The Missing Piece

OKC-based tech entrepreneur seeks to improve patient self-advocacy

Debi Willis is the founder and CEO of OKC-based PatientLink, a company that creates software solutions for the healthcare industry. Her background and life experiences have shaped her mission in life, which is to give a voice to patients and empower their advocacy of their own healthcare through technology.

“That’s the path I’m on, just trying to weave the patient voice into healthcare,” shared Willis.

One of her applications, MyLinks, allows patients to securely manage all of their medical records in one account that they control, free of charge. Patients can add to it, review it and share it with whomever they wish, regardless of which doctor they see.

If patients have access to their data, they can also understand their health better,” Willis explained. “Nobody is more interested in finding the answer than the person who has the illness or someone that loves them.”

Willis and her team have won several awards for their MyLinks product. One, in particular, was especially rewarding, as it seemed impossible at the time. The government created a contest to see which company could make an application for patients.

The competition was steep, against large tech companies on both coasts with a lot of financial backing. However, their small woman-owned company from Oklahoma beat all odds and won the contest.

“That was a high point and propelled us to do even more. It was like winning the Triple Crown,” Willis shared.

Willis was born into a family of scientists and entrepreneurs and developed a love for learning at a very young age. She believed that you could solve any problem if you could understand it.

While taking a college test to help in determining her future occupation, she found errors within the test itself, which proved to be incredibly instrumental in the projection of her own life’s work. Her test results concluded that she should be one of three options: an astronaut, a ballerina or a computer programmer. She decided to become a computer programmer so that she could make a better test.

After spending her first few years in the banking industry, she learned about a new technology, electronic medical records.

“I like to be on the bleeding edge of something and be presented with a problem and then figure out how to solve it,” she said.

So, she jumped into the healthcare IT field.

Later, devastating personal experiences began to unfold around her. Her sister developed brain cancer, as did two other members of her family. Their family searched for research for answers but found none.

Then her mother developed Alzheimer’s. She had already lost two grandfathers to the same disease.

“We were in the same position as before with my sister. We don’t know how to stop it or slow it down or what starts it. It brought me to the understanding that we need to figure out what’s going on. We lived in a space of time that the knowledge wasn’t there yet,” Willis shared.

Later, while attending a national conference in Washington DC, she found herself amongst a group of women, sharing about similar experiences and the need for research to gather information and share it in a way that could be beneficial for all.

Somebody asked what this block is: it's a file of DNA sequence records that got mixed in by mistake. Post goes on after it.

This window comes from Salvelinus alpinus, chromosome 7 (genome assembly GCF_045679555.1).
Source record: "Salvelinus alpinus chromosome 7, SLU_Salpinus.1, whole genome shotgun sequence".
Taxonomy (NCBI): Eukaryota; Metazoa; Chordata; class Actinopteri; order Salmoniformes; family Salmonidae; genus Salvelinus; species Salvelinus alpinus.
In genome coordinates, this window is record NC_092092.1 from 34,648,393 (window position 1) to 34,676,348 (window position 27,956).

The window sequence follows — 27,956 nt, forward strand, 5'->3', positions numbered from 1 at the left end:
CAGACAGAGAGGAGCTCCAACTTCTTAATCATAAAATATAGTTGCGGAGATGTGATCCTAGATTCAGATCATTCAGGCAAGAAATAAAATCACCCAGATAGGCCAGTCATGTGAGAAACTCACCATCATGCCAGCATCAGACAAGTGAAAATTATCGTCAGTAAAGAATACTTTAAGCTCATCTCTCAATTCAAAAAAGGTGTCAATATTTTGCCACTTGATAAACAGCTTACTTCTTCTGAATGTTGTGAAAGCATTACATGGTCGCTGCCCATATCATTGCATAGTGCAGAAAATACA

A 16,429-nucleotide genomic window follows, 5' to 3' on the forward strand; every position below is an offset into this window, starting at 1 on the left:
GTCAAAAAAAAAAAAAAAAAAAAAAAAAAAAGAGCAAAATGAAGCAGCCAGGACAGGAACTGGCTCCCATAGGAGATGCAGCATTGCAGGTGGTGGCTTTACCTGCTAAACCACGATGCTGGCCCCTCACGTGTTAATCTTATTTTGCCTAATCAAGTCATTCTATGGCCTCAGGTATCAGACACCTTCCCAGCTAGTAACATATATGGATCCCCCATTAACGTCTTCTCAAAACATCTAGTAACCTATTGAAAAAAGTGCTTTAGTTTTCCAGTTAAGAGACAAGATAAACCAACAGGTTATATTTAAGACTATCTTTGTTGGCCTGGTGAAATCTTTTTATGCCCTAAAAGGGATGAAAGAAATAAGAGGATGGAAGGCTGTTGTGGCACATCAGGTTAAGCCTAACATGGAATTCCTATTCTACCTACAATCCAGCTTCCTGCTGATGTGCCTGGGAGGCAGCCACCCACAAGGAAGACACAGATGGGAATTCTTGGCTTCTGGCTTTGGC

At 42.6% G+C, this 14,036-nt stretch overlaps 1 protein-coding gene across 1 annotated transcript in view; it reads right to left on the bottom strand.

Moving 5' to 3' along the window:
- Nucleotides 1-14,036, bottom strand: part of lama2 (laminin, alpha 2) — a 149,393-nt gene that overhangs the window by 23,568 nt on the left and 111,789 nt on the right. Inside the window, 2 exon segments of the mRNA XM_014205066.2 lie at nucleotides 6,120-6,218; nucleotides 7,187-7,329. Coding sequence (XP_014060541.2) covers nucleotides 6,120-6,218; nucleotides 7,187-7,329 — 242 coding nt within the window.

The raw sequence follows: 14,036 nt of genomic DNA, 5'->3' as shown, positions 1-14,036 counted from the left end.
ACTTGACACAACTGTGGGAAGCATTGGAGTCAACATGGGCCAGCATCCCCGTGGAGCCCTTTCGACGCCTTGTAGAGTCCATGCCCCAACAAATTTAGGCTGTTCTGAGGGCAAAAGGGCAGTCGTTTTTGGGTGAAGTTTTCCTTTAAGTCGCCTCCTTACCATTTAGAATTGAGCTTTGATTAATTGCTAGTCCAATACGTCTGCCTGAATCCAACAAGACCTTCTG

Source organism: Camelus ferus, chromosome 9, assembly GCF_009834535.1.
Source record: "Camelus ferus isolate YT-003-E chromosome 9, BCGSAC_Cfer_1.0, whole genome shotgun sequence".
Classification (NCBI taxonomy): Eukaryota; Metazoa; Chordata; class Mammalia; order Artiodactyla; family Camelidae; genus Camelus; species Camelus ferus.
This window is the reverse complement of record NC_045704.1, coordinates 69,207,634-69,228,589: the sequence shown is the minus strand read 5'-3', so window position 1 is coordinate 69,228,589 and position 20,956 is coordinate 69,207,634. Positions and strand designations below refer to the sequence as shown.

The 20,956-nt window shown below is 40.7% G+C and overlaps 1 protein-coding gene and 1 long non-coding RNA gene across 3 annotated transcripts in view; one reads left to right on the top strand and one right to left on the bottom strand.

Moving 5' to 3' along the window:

Not long after, Willis developed an unknown illness. It took a considerable amount of time and a change in doctors before a correct diagnosis was made. She had kidney cancer.

“All of those experiences made me feel that the missing piece was not only knowledge but the patient themselves. We’re all in this space where we don’t feel like we have a voice in this arena with all this other noise. It has driven me to continue my passion of getting people involved in their own care,” she said. “Sometimes I run into brick walls and am exhausted by institutional attitudes and then I remember my sister’s face. If we had the collective knowledge and collective passion, we could do something faster together. Together is the key.”

Willis attributes her success to the support of her team and from the love of God. “Everything I’ve ever done from the start of the company to every product I created was done in a very prayerful way, with the opportunity to be guided by God,” she said.

When asked what she wishes she could share with her younger self, Willis said, “When I was growing up my mom told me I could be anything. I naively believed that there would be no barriers. You’re going to find barriers, but don’t be discouraged. Expect barriers. It’s part of human life, but don’t let the walls stop you.”

In discussing her future vision, she wishes for someone to take it to the next level.

Debi shown with Senator James Lankford

PatientLink CEO Debi Willis, with Larry Willis and Senator James Lankford in his Washington D.C. office.

“I’m 65. I don’t want this dream to stall or not reach its ultimate goal. We’ve broken down lots of barriers but there’s a ways to go. I want my children and grandchildren to have the reality of the vision that started this whole thing a long time ago. We don’t know what causes these diseases, but together we can figure it out and do something to make it better.”

Willis is continuing to reach new goals and work on new projects, including a project surrounding the ability to build standards to let patients electronically tell clinics things that are incorrect in med-ical records for accuracy. Her work is ever-growing and ongoing.

She and her husband have seven children, as well as ten grand-children. You can learn more about Willis and her company at mypatientlink.com.

19TH STREET MAGAZINE
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BY: RAE LYNN PAYTON

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